As news of the arrest of Rwanda genocide suspect Felicien Kabuga in France was reported around the world, one man in Isiolo town had a reason to celebrate.
Life for Daniel Muthee changed in 2012 after his photo was mistakenly published claiming he was one of Africa’s most wanted man.
Muthee’s life turned upside down after a local media house published his photograph in an investigative report alleging he was the infamous Kabuga.
Before then, he was living a quiet life in Isiolo County as a timber merchant enjoying his retirement from the Public Service. He says the story ripped his life apart.
“I received the news with mixed feelings because for the last eight years I have lived in fear. I am relieved but also overwhelmed by all the losses I had to endure,” Muthee explained.
- 1 Rwandan genocide suspect Kabuga pleads not guilty at UN court
- 2 Rwandan 'genocide financier' due in court in The Hague
- 3 Kenyan activist Alice Nderitu lands UN top job
- 4 Rwandan genocide suspect in detention in The Hague
After the expose, Muthee tried to continue with his timber business but with a Sh400 million bounty for Kabuga’s capture dead or alive, his safety was not assured.
“I became ostracised by neighbours and customers who had known me for years. They started to look at me with suspicion,” Muthee explained.
At one point, a group of men posing as clients visited his business and greeted him in a language he did not understand.
“They came and greeted me but I did not respond. I later found out they were Rwandese. I reported to the police and that is when I realised my life was in danger,” he recalled.
After making efforts to clear his name in a press conference and moving to court seeking damages from the media outlet, Muthee went back to Isiolo hoping life would return to normalcy.
“The government offered me police protection and I had two officers who kept me safe at work and at home but while I was grateful, the move made things worse for me because the perception was that I was being offered State protection because I was indeed the fugitive,” Muthee said.
It wasn’t long before his timber business slowly started to fail as clients kept off.
Choked with emotion at the memory of how his life slowly disintegrated, Muthee excused himself from the interview for a few minutes to compose himself.
“I sold off my businesses and started selling off my property. Having retired as a civil servant in 2000, I had plans to grow my businesses across the country, but the cost of trying to clear my name and keep alive was taking its toll on me,” he recalled.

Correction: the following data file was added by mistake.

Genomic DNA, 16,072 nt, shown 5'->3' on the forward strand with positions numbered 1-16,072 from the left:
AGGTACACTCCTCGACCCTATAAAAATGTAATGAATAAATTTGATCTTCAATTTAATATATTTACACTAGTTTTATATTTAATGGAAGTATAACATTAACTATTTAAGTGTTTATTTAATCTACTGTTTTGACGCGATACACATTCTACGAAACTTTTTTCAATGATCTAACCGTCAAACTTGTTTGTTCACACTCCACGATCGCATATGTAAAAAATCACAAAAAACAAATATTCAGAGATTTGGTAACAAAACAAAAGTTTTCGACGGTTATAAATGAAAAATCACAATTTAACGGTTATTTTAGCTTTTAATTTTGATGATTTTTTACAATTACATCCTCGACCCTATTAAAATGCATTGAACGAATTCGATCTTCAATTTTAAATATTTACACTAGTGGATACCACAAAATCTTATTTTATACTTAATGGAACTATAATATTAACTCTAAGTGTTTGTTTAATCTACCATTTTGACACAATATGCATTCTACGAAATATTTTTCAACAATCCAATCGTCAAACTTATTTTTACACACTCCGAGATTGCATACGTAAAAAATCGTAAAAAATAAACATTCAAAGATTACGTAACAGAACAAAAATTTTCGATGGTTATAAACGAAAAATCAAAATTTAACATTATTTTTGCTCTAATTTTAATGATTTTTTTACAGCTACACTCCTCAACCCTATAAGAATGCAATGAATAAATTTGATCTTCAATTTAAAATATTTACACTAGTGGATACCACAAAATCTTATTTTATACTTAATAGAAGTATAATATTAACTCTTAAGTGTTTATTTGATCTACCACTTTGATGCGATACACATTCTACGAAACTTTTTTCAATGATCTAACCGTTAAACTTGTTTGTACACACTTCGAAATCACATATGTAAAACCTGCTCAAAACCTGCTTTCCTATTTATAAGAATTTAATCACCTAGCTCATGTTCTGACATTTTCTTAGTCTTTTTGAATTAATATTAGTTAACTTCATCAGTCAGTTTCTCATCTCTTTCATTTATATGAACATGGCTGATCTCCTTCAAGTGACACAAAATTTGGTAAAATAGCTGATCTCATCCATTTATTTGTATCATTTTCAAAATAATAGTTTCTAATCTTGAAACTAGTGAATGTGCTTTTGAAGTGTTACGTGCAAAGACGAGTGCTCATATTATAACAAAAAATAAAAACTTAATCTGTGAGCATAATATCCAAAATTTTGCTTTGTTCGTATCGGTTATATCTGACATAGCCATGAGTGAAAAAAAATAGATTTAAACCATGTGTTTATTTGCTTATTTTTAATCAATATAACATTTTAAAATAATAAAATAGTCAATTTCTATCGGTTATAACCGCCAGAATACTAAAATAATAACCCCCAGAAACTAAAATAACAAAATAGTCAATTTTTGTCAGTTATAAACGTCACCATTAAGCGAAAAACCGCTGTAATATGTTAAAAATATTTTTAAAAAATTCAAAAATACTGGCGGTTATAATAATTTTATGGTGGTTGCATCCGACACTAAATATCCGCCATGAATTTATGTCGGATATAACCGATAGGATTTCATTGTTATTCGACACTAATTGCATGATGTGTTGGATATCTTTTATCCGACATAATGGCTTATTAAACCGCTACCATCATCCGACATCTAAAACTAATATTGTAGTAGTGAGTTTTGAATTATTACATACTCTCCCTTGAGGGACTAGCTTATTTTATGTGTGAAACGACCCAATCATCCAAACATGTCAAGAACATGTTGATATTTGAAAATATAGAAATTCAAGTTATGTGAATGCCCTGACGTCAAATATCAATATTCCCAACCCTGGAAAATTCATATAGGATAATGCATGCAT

He gave up his social life and stopped playing darts and enjoying his evening beer, and retreated into his home, relying on his wife and family for support.
Lucy Mworia, a family friend, said Muthee’s personality changed from the guy always hosting friends to a recluse who was afraid of his own shadow.
“He became a little disheveled and withdrawn, he rarely spoke or met up with his friends and he was home by 6pm everyday for eight years,” said Ms Mworia.
His wife Rebecca Kanana recalled how her husband changed psychologically.
“He was never late coming home and always called to let me know where he was when darkness set in. It was always a relief when he came home alive,” Kanana said.
She, too, was not spared the gossip and whispers, with many of her friends keeping her at arm’s length.
“My husband was a public servant for years; he was transferred and not many people knew us before we finally settled in Isiolo so they lived in doubt of our identity and did not trust us despite our efforts to explain we were not the Kabuga family,” she recalled.
Each month, Muthee tried to get justice from the courts and travelled to Nairobi to attend sessions. Eventually, he had no choice but to close down his business and slowly paid off his debts, which had accumulated to over Sh500,000.
“I became a pauper, I had no home, my business failed, my dreams of running for an MCA position in Wabera Ward went up in smoke; the strain made me develop high blood pressure. To date I take medication to control the condition,” he said.
His four children were his only solace. They banded together and put up a bar and restaurant for the couple to run and live in.
“I never thought I would end up being a bar owner, but this is what fate would have in store for me. It is not much but I am alive and today I am vindicated,” Muthee stated.
When news of Kabuga’s arrest in France spread around the world, the phone calls to the Muthees kept coming and for the first time in eight years they breathed a sigh of relief. Kabuga had been on the run for over two decades.
“The calls were from family and friends who called me to celebrate and encourage me. I slept at 1am and watching the news I was so relieved. I hope Kabuga faces the law for what he did,” said Muthee.
For now, Muthee and his friends are hoping the cloud of fear that has hang over their lives will finally clear.
They say truth will set you free and in this case it has really set Muthee and his family free.
Kabuga, 84, one of the most wanted fugitives of the Rwandese genocide, was apprehended in Asnieres-sur-Seine north of Paris.